If there is one major issue with The Battle of the Five Armies, it is the lack of narrative payoff for everything that we have seen in the last two films. Despite the epic feel and nature of this revisionist Hobbit story, it is at its heart still too faithful to the events Tolkien wrote. The Arkenstone is just a shiny gem, nothing as instrumental as a ruling ring of power. The Necromancer is just an offscreen menace shrouded in mystery, not a true character. Thorin hiding in Erebor not helping his kin seems out of place. Bilbo, the purported main character, is really just along for the ride and doesn’t having much at stake in the outcome of the climatic battle.

It was thought that there would be major story reasons for things like the addition of Azog, the Ringwraiths, Radagast, the White Council, Legolas, Tauriel, and even Sauron himself. It turns out that none of them matter quite as much as they should have.Instead of serving as acceptable background elements, one or two them might have been revelatory. From the massive build up to Dol Guldur, most people probably expected a development beyond “Look, Sauron is back!”

Another concern is that the true antagonist of the series is dead before the title credits. Smaug is a masterful villain and an impressive enemy, but his death leaves one huge hole to fill. This is issue that stems directly from the book. Arguably it would be much more interesting to have a dragon actually fight in the big battle. To overcome this challenge, the filmmakers allow Smaug’s evil to persist even after his death through Thorin’s dragon-sickness. The final film takes a leap and subtly departs from the wild adventures Bilbo and becomes much more the Shakespearean tragedy of Thorin Oakenshield.

Unlike Aragorn, this king’s journey does not end with a rightful throne, a beautiful queen, and a promising heir. His descent into total paranoia is a far cry from the ruggedly inspiring leader we saw in the prologue fighting outside the gates of Moria or guiding the exiles through the wilderness. Jackson’s imaginative portrayal of this mental and moral decay is masterfully achieved in the psychedelic sequences inside the halls of Erebor. He is a king slowly gone mad, corrupted by greed, only finding redemption at the last moment.  While we do get the sense that the filmmakers are fighting an uphill battle, we see them make the best of a story that kills off its most interesting villain long before the final act. The Hobbit films are necessarily as much or more about Thorin than Bilbo. While Thorin may not be as charismatic as Aragorn or as heartwarming as Frodo, he is an unforgettable and valuable protagonist in this reimagined Middle Earth saga.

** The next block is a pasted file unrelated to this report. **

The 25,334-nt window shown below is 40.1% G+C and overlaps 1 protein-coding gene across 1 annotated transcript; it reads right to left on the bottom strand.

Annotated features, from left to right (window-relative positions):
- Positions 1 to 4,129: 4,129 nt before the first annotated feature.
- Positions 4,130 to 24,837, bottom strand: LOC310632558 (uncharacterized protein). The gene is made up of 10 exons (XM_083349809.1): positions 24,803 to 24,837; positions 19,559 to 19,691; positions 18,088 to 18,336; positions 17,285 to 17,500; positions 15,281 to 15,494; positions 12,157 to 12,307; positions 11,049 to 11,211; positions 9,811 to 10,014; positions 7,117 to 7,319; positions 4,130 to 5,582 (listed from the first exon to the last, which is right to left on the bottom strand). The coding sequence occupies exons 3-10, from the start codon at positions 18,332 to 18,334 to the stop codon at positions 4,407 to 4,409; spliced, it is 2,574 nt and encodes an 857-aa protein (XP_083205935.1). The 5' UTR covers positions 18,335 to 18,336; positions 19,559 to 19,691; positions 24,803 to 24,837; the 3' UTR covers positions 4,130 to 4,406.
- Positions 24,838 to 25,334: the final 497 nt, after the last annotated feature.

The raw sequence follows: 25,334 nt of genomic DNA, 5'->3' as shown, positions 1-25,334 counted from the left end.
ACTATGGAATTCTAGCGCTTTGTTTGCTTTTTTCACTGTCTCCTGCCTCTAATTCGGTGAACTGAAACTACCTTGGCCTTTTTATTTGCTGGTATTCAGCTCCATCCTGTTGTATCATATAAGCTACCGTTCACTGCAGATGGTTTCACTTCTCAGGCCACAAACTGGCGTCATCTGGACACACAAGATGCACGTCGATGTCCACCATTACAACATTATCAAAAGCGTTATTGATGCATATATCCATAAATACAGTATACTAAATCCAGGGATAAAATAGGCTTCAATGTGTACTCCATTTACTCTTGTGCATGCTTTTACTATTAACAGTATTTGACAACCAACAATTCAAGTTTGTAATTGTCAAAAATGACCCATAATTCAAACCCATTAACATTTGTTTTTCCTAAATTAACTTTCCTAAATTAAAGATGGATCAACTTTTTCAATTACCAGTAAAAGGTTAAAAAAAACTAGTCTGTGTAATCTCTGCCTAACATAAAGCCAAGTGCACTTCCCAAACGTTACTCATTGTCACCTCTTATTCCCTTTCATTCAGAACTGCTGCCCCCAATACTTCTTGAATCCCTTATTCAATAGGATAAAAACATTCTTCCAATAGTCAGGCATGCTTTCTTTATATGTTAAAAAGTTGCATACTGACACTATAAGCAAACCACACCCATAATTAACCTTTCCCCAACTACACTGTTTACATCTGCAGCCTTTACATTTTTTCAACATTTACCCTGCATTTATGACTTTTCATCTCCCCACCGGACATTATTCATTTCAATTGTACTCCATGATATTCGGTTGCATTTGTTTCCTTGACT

There are hints floating around online that Jackson was forced by the studio to trim down this final film so that theaters could fit in more showings and generate more money. If this is true, it is unfortunate because The Hobbit finale needed much more story resolution than what we get in the completed film. No where is this more evident than in the deaths of Kili, Fili, and Thorin. In particular Fili, the heir to the throne after his bachelor uncle, received little attention both before and after his death. For a character that has been with us for three films, albeit somewhat on the sidelines, he could have been greatly improved with some additional dialogue and screen time. But perhaps what the three royal Dwarves needed most of all, and what was sorely missed, was a funeral scene and a heartfelt acknowledgement by Bilbo and the other dwarves who would be most impacted by this great loss. For whatever reason, these deaths are quickly passed over in the film leaving the audience little time to process and mourn their passing. This brings up a more salient point about the third film in general.

It is useful to think of The Battle of the Five Armies as a discontinuing of the story that begin at Bag End and something else altogether. The story of the dwarven company of Thorin Oakenshield effectively ends once the dragon is slain and Erebor is reclaimed. Their goal is accomplished. However what has unfolded along the way is somewhat divorced from what came before. While the dwarves do not care much for the plight of the men of the lake, Bard’s story is only halfway done once Smaug is slain. The same goes for Thranduil who sees a ripe opportunity to reclaim the white gems inside Erebor. And behind all this is Sauron who secretly has been marshaling his armies to gain a strategic position in the North and has possibly even recruited a dragon to his cause.